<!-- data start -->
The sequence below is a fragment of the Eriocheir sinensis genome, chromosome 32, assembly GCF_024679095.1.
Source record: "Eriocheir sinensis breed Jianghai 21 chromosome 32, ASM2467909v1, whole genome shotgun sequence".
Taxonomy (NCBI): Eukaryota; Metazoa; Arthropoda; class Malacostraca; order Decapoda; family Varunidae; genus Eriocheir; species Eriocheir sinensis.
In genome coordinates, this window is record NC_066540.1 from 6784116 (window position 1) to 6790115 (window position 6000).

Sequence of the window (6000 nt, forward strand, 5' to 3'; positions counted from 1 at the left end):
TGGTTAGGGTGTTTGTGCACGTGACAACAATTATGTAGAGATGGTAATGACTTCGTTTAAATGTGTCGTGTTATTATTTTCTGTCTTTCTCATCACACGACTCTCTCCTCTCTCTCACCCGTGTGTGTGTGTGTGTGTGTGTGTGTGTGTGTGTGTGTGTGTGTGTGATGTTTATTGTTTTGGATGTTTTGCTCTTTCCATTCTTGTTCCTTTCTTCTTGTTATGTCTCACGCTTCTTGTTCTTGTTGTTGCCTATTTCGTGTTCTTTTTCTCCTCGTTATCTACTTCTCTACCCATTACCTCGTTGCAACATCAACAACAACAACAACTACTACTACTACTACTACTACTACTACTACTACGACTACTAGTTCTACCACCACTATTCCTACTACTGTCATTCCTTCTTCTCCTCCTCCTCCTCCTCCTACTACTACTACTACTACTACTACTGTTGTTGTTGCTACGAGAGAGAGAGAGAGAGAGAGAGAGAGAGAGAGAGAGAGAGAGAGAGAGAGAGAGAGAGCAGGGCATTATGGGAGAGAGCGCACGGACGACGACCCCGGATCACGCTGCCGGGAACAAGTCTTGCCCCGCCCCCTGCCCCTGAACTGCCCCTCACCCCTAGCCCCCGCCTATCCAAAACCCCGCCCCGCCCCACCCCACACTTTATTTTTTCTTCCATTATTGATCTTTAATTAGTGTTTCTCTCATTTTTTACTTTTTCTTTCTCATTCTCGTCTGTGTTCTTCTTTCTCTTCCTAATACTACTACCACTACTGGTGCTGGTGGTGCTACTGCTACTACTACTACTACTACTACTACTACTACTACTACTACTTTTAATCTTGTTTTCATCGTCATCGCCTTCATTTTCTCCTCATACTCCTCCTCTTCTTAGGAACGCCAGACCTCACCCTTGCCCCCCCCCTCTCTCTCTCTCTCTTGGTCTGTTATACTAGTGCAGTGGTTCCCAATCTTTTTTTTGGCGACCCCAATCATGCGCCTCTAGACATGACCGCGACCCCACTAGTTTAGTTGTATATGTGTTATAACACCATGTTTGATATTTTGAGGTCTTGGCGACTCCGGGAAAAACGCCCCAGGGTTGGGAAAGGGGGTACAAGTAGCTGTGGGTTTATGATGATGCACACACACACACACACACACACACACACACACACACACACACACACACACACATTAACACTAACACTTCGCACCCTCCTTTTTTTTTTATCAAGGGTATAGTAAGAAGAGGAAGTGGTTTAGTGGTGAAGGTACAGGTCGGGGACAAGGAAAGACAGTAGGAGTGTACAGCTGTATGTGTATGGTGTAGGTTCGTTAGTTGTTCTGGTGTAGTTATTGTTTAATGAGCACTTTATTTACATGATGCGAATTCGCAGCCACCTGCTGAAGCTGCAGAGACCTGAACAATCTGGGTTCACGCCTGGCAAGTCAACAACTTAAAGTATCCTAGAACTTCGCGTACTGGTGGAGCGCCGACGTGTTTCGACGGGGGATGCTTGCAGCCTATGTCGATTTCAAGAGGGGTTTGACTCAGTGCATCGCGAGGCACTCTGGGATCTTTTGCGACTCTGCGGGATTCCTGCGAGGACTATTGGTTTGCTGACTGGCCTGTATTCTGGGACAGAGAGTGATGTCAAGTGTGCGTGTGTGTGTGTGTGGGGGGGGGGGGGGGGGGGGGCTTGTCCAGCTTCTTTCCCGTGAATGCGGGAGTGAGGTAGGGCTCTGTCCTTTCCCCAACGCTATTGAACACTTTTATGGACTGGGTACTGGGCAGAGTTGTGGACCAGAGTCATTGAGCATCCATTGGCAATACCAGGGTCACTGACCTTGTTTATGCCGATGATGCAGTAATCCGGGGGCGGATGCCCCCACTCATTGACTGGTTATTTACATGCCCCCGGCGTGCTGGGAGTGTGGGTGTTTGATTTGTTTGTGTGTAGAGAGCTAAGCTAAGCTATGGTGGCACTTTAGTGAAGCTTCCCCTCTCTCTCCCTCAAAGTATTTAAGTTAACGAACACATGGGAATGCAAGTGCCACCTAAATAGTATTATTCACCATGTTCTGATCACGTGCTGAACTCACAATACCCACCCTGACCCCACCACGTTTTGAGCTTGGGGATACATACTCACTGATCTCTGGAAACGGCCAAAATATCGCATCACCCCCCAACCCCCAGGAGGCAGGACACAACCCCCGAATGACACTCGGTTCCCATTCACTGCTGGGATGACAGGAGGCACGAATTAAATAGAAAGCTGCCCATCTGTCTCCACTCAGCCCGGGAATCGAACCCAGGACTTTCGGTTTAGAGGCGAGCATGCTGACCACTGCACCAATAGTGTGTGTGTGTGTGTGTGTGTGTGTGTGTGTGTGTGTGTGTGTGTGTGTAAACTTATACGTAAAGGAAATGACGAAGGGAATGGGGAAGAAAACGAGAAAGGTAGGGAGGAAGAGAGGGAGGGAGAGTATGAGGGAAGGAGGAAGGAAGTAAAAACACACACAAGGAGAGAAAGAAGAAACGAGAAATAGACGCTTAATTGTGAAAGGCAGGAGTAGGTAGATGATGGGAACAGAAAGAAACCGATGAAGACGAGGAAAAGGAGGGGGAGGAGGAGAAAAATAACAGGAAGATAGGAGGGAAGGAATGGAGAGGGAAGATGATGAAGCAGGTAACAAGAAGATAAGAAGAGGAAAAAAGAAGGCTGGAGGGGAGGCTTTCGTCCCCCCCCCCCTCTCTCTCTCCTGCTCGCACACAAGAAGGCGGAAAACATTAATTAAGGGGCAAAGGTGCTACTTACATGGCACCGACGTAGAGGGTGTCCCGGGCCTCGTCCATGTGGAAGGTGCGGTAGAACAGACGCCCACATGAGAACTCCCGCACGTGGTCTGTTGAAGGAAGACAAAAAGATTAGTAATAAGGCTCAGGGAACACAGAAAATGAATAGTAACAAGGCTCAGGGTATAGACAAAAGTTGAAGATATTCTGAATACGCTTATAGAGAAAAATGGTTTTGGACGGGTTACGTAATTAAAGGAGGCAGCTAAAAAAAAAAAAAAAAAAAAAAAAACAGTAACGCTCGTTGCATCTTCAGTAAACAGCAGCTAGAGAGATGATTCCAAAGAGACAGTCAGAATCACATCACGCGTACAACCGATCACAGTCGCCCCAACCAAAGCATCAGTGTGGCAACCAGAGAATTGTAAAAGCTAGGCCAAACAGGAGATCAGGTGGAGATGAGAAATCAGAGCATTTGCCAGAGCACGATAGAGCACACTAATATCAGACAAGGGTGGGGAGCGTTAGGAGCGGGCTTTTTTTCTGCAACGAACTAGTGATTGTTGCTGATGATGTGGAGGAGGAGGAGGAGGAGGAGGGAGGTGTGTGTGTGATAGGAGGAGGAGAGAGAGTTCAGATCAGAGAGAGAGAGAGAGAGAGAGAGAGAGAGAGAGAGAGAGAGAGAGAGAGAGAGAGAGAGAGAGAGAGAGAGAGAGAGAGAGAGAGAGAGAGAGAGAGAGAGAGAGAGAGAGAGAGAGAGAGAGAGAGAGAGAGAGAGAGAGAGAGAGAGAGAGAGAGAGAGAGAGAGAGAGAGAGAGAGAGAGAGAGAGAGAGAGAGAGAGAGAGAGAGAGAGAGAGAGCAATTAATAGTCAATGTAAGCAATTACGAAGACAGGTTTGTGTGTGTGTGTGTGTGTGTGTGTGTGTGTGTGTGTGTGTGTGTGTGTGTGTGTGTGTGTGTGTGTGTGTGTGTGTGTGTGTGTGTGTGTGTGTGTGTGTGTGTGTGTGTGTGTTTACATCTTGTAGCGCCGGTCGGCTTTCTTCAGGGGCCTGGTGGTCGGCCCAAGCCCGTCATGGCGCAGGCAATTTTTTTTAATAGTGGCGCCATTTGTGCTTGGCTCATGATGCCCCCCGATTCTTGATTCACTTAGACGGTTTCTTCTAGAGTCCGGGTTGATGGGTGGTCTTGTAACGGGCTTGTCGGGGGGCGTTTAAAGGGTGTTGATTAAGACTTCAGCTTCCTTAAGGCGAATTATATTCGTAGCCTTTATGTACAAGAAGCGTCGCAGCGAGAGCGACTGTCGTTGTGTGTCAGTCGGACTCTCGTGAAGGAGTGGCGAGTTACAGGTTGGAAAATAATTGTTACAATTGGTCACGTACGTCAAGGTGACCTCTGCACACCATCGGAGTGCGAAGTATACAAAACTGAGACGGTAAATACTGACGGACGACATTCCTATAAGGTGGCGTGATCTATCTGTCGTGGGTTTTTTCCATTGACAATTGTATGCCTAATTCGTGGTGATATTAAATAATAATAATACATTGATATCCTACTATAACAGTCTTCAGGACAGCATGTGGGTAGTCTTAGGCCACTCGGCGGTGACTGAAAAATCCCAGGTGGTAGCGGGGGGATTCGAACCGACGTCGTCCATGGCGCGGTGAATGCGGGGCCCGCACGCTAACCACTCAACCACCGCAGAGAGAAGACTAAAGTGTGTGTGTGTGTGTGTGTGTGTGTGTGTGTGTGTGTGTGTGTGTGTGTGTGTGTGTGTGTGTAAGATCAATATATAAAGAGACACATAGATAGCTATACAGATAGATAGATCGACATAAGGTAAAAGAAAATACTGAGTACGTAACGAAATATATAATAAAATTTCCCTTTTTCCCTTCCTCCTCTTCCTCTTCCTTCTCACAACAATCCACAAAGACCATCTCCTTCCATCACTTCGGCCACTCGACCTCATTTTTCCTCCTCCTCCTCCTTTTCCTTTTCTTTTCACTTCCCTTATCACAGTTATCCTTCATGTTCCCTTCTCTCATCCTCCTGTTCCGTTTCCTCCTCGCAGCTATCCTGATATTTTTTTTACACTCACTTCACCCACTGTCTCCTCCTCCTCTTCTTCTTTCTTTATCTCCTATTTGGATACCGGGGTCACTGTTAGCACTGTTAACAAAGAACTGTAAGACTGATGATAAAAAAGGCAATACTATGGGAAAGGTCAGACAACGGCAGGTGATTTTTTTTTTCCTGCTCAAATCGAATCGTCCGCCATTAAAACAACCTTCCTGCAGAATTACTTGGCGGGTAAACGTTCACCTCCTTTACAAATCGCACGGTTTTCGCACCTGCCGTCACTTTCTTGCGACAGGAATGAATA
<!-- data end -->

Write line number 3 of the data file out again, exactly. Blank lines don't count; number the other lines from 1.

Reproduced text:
Taxonomy (NCBI): Eukaryota; Metazoa; Arthropoda; class Malacostraca; order Decapoda; family Varunidae; genus Eriocheir; species Eriocheir sinensis.